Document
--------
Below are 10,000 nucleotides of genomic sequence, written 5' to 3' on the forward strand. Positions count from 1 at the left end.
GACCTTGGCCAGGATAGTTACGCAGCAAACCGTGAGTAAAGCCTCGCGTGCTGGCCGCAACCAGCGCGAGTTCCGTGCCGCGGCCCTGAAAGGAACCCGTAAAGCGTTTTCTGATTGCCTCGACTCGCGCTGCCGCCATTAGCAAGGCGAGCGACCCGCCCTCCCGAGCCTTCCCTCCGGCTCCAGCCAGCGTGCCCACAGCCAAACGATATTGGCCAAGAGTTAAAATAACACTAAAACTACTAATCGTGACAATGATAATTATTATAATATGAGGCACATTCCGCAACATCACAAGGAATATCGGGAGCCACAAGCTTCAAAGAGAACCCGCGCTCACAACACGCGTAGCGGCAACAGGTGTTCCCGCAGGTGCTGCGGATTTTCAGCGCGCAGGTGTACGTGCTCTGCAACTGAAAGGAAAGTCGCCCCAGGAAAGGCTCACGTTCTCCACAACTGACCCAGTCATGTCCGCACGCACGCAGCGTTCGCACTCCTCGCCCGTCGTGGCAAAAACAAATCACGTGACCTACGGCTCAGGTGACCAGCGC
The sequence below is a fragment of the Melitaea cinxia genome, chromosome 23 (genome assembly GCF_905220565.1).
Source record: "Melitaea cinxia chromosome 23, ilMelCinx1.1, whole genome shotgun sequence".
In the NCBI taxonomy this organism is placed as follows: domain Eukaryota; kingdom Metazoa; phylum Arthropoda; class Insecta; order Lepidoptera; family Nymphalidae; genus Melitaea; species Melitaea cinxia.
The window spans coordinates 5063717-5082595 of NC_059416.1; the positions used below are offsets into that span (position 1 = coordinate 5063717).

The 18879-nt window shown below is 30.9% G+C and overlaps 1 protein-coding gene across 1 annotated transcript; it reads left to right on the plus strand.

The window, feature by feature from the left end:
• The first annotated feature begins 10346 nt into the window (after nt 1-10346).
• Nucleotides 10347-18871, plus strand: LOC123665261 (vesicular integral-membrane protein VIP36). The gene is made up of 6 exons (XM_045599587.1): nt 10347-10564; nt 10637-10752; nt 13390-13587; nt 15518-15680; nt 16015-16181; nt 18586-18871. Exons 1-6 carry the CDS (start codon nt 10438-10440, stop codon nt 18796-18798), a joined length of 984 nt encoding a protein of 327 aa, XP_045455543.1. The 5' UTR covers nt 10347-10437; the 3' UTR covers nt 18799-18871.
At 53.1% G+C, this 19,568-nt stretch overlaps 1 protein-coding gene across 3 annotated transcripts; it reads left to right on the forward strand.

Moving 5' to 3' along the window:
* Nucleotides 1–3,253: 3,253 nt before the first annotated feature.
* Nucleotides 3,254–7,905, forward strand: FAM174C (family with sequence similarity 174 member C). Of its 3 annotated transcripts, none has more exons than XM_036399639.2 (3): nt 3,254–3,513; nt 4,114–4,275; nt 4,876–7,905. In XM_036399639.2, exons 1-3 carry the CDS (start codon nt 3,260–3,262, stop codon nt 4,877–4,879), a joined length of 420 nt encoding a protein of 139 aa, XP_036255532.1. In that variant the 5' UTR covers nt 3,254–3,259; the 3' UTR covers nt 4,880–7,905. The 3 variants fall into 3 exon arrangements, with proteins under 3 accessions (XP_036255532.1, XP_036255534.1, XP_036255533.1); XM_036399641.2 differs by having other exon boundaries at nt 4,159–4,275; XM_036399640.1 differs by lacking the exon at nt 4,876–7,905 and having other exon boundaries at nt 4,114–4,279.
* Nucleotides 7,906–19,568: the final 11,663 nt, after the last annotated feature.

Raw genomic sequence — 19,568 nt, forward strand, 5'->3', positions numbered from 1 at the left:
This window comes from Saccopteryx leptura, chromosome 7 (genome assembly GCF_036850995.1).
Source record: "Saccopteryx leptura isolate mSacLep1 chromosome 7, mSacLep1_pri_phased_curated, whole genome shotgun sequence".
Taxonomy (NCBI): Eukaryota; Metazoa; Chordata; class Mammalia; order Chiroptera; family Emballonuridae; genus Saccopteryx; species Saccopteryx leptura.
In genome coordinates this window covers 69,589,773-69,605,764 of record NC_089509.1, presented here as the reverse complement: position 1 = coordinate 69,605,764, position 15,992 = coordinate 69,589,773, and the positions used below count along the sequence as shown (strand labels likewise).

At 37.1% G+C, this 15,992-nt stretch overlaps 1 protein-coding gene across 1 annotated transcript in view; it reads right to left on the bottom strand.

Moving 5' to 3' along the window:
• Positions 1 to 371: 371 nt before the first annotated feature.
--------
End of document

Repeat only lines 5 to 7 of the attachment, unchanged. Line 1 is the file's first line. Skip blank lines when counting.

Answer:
In the NCBI taxonomy this organism is placed as follows: domain Eukaryota; kingdom Metazoa; phylum Arthropoda; class Insecta; order Lepidoptera; family Nymphalidae; genus Melitaea; species Melitaea cinxia.
The window spans coordinates 5063717-5082595 of NC_059416.1; the positions used below are offsets into that span (position 1 = coordinate 5063717).

The 18879-nt window shown below is 30.9% G+C and overlaps 1 protein-coding gene across 1 annotated transcript; it reads left to right on the plus strand.